Apart from unwholesome pollution, well-water is sometimes rendered unpalatable by the intrusion of roots from a tree in the near vicinity. In a case investigated by the writer, the roots formed a tangled mass almost filling the well. In another instance, the rain-water from the roof was carried directly into the well, with the result that the well-water was always turbid after rain.
These instances show that one cannot be too careful in searching out all possible causes of pollution of the domestic water supply before committing oneself to a tenancy.
Little need be said on this head because rain-water seldom constitutes the main domestic supply. There must be other very great attractions to make desirable a house that depends solely on a rain-water supply.
The water is taken from the roof, and, therefore, is subject to contamination by the organic matter that collects there. Consequently it becomes essential to provide means for rejecting the water that comes down first, otherwise the roof washings will descend to the storage tank. Even then it is safer to boil or efficiently filter it before use.
As a supplementary supply in country districts, rain-water has a very real value for washing and culinary purposes, owing to its softness.
It has been seen already how liable to contamination is well-water. The whole-someness of water from surface wells depends upon the efficiency of the means adopted for guarding it against the infiltration of organic impurities. In many cases no such means exist.
Well-water is usually bright and palatable, but these characteristics may co-exist with organic pollution of the grossest kind.
In taking a country house supplied with water from a surface well, it is imperative that the tenant should have some guarantee that the water is pure, and this can only be obtained by putting the matter into the hands of an expert.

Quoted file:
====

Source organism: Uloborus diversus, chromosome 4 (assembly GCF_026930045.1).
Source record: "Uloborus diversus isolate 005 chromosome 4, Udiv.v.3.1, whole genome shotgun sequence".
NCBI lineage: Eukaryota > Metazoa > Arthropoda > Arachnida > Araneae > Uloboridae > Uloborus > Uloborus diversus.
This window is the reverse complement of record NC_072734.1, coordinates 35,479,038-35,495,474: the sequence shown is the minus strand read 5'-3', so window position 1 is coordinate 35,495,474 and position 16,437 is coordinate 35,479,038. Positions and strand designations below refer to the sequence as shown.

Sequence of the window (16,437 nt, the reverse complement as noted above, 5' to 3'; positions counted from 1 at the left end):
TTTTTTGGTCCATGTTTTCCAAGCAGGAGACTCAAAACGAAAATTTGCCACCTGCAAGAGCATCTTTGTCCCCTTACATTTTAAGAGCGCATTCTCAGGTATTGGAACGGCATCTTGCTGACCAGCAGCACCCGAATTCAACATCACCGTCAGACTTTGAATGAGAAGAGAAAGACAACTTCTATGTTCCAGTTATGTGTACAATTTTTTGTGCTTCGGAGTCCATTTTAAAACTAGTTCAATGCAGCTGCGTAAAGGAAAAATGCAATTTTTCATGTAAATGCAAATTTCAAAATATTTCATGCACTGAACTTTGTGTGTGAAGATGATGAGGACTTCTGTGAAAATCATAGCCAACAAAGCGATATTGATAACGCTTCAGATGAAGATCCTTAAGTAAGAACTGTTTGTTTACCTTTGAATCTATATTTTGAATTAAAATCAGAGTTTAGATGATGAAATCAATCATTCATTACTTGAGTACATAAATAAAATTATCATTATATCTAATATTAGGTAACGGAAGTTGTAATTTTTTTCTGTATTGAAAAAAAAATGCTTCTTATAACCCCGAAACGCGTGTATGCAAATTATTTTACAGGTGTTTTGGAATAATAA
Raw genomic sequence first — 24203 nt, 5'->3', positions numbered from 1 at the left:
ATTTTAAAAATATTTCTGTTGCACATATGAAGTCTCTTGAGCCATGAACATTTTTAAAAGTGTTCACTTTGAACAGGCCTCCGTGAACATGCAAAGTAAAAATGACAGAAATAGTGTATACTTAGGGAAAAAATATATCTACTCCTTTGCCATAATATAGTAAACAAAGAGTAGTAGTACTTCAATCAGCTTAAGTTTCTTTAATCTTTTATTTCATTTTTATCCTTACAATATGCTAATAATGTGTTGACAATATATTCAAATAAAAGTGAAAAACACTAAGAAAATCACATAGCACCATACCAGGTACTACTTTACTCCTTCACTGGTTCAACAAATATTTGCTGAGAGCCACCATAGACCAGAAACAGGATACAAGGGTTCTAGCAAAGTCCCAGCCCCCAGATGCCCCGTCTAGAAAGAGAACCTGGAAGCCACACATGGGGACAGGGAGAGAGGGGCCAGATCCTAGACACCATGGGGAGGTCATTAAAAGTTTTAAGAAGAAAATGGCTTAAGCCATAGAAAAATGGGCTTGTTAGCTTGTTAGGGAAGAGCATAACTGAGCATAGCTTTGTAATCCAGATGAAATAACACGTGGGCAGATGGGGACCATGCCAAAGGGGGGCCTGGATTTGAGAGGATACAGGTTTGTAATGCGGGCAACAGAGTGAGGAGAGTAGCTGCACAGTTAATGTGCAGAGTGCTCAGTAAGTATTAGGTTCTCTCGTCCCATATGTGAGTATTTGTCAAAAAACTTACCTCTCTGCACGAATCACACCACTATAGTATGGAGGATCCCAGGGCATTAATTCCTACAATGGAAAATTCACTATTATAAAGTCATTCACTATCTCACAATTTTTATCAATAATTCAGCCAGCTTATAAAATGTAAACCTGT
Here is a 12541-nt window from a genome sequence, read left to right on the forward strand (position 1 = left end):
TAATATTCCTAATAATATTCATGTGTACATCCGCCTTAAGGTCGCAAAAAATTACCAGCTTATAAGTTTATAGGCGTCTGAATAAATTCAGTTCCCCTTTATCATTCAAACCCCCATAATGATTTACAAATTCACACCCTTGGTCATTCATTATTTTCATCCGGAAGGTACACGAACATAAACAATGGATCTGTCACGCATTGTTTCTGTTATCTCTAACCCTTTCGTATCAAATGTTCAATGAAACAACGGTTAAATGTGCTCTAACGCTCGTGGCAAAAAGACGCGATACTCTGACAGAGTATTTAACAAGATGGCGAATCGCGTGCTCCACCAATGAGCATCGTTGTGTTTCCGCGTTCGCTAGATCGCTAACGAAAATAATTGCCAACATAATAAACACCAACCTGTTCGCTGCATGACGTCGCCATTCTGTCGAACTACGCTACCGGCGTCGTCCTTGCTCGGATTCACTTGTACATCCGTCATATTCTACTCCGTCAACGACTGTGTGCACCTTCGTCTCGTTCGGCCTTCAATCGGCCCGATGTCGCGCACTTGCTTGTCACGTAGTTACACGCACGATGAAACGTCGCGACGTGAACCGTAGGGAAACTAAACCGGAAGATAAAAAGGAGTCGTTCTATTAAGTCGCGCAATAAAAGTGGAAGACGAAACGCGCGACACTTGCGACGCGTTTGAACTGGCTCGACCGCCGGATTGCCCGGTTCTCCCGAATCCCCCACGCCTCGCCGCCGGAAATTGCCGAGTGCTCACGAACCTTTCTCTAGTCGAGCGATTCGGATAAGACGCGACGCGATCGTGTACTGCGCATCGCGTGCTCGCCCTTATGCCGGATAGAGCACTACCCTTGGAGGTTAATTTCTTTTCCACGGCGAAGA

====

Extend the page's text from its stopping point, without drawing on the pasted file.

Open wells are always liable to pollution by dirt and other offensive matter blowing or draining into them. The bucket also carries in its quota of dirt every time the water is drawn.
. The best type of well is one that is built in cement for the greater part of its depth, so as to exclude the surface drainage, and is covered in at the top.
Tube wells have the same advantage, since the water is drawn entirely from the lowest level.
The pump should always be indoors, both to guard it against frost, and for convenience. The best arrangement is a " force pump," delivering the water to a cistern in the roof, whence it may be distributed throughout the house. Lead pumps, formerly common, are dangerous when the water is soft. Modern pumps are of iron, which is free from this objection.
A surface well should be covered in at the top, and be built in cement for the greater part of its depth
The cistern should be covered in to exclude dirt and animals, and put in a readily accessible place to permit of periodical cleansing. Every cistern should be provided with a ball-cock of approved pattern.